The camp – located just 30 minutes from Calais – was home to more than 1,500 migrants before it was reduced to a “pile of ashes” on Tuesday morning.
Now it is feared migrants may have to return to sleeping rough around Calais after destruction of the camp – the only official one of its type in France.
Charities have expressed particular concern about unaccompanied children at the camp. It is believed there were around 120 at the camp waiting to be reunited with family members in Britain.
Around 600 migrants, including 120 children, are missing following a fire at the Grand Synthe camp
The camp was left a 'pile of ashes' by the devastating blaze
Corenne Torre, the head of Doctors Without Borders in France, said around 600 asylum seekers are still unaccounted for, adding: “We just don’t know where they are”.
But around 900 people had been put up in local sports halls, the charity claims.
We just don’t know where they are
The massive blaze completely destroyed almost 300 huts at the site and left it completely uninhabitable after a reported brawl between migrants that left 10 injured.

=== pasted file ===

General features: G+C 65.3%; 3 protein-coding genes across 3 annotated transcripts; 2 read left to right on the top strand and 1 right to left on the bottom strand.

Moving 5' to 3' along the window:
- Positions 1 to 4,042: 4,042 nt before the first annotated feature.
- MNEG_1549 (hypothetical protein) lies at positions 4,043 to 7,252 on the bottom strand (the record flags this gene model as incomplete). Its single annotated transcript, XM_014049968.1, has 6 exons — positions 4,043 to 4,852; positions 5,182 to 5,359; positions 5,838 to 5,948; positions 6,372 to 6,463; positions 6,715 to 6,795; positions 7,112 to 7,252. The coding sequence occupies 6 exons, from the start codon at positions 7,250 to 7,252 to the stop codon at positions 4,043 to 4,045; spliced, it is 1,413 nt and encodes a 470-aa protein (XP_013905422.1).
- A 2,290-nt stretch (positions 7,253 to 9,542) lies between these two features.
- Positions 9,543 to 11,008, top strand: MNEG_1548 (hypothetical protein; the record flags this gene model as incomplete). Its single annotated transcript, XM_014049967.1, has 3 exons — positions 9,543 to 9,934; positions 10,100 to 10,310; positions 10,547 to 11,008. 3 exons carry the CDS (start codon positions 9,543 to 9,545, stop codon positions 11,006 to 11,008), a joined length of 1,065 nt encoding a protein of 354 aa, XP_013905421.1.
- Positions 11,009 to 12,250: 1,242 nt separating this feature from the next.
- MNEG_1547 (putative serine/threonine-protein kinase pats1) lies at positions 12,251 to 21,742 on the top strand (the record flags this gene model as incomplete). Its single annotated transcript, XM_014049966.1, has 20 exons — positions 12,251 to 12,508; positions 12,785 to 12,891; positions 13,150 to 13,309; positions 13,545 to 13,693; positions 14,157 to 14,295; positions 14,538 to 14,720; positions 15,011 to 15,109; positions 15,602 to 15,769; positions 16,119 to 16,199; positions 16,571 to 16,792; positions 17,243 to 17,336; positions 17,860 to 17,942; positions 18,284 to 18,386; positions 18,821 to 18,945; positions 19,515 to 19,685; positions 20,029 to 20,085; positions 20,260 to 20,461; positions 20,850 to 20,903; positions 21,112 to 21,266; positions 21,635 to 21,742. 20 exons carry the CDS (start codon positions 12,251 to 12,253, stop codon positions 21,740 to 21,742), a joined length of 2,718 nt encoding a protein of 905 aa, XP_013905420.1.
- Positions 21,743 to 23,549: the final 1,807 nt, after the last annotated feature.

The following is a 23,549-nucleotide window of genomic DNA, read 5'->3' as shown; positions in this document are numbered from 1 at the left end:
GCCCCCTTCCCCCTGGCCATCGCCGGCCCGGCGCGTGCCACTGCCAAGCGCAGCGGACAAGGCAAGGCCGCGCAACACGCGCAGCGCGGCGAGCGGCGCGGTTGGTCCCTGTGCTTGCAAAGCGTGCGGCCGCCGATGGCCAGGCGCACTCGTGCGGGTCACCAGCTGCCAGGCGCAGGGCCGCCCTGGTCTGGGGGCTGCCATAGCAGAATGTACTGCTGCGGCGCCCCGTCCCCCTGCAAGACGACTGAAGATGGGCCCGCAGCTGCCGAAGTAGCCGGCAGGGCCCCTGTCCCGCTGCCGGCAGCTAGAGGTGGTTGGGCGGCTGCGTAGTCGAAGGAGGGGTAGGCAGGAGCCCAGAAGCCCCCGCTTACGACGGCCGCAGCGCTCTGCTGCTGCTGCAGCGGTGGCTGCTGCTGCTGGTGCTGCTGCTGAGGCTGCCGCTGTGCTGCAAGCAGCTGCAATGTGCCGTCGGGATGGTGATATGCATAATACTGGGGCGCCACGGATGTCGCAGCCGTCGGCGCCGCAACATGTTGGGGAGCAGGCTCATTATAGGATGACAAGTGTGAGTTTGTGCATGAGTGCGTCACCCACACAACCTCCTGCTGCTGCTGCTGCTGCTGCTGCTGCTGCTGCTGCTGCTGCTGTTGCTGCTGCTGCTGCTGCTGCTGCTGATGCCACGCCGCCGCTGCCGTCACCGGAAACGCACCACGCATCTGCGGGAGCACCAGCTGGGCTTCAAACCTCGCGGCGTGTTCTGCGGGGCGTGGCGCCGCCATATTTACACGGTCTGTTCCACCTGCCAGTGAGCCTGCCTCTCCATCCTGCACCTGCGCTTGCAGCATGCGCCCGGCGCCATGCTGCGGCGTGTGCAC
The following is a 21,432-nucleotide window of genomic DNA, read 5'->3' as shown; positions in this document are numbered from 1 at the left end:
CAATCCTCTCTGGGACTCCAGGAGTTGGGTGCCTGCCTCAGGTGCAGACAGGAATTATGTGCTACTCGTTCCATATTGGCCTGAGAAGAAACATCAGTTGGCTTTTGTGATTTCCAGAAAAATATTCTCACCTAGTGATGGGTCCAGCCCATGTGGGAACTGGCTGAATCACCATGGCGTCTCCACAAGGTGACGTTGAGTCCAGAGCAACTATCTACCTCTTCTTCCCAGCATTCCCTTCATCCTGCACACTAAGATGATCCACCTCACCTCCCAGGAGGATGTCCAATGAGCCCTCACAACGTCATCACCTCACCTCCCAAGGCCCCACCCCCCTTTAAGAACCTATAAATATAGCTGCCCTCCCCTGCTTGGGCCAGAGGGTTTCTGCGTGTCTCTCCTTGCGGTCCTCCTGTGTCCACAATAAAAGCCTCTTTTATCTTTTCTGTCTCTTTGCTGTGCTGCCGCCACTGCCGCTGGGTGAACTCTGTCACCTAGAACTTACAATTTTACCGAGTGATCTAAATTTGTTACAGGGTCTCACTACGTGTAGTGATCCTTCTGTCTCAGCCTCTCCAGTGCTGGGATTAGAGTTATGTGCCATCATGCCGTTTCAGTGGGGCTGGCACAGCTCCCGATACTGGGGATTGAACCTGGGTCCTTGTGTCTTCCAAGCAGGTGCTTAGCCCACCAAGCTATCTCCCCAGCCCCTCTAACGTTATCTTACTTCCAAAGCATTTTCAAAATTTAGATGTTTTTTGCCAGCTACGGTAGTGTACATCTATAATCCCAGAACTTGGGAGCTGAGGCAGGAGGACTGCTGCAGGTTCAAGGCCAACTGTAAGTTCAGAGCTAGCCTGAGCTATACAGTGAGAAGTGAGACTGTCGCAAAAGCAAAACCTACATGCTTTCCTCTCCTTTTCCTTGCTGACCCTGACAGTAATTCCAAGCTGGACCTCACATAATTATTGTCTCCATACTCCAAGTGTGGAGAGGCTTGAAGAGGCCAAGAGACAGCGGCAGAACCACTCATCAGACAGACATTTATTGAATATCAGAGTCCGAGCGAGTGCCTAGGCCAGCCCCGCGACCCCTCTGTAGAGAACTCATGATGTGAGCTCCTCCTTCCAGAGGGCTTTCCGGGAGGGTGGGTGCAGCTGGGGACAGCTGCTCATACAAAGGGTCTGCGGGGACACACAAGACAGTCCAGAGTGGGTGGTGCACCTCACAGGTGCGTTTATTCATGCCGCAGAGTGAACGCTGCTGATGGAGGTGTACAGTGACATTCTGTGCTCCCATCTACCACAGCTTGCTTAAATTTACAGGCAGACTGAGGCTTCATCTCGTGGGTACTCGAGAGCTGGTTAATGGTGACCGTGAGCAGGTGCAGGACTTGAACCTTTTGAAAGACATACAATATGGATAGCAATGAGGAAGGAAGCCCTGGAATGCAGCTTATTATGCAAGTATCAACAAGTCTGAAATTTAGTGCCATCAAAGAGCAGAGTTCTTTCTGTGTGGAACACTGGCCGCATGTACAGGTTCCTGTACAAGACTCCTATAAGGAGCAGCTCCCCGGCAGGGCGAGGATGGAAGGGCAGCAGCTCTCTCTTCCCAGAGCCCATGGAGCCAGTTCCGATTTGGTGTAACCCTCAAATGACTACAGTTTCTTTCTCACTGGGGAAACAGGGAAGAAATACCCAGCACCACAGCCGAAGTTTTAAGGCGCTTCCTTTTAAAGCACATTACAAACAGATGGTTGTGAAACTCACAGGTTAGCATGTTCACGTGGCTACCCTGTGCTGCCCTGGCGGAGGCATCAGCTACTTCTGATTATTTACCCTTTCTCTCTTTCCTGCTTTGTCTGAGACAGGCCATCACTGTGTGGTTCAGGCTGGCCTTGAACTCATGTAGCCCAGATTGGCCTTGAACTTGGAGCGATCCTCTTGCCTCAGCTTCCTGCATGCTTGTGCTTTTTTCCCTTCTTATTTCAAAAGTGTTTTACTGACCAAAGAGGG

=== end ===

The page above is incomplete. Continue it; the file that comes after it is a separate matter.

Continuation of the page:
Despite the extent of the fire, no one was killed.
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It is feared many migrants are sleeping rough around Calais
The prefect of France’s Nord region, Michel Lalande, said after the blaze: “There is nothing left but a heap of ashes.
“It will be impossible to put the huts back where they were before.”
Migrant crisis: Key locations before and after
Tue, April 4, 2017
In these composite images, a comparison has been made between a scene at a key location during the height of the 2015 migrant crisis last year and the view there now
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Aid workers help migrants up the shore after making the crossing from Turkey to the Greek island of Lesbos on November 16, 2015 in Sikaminias, Greece
And following a visit to former site of the camp, near Dunkirk, French interior minister Matthias Fekl said the government would not allow it to be rebuilt.
The camp had swelled in size after the closure of the infamous “Jungle” camp in Calais, which was just 23 miles away.
The sprawling camp, which was pulled down in October last year, was home to more than 10,000 refugees and migrants form the Middle East and Africa.
But there were fears late last year that many migrants were returning to the site in an attempt to board lorries and cross the Channel to the UK.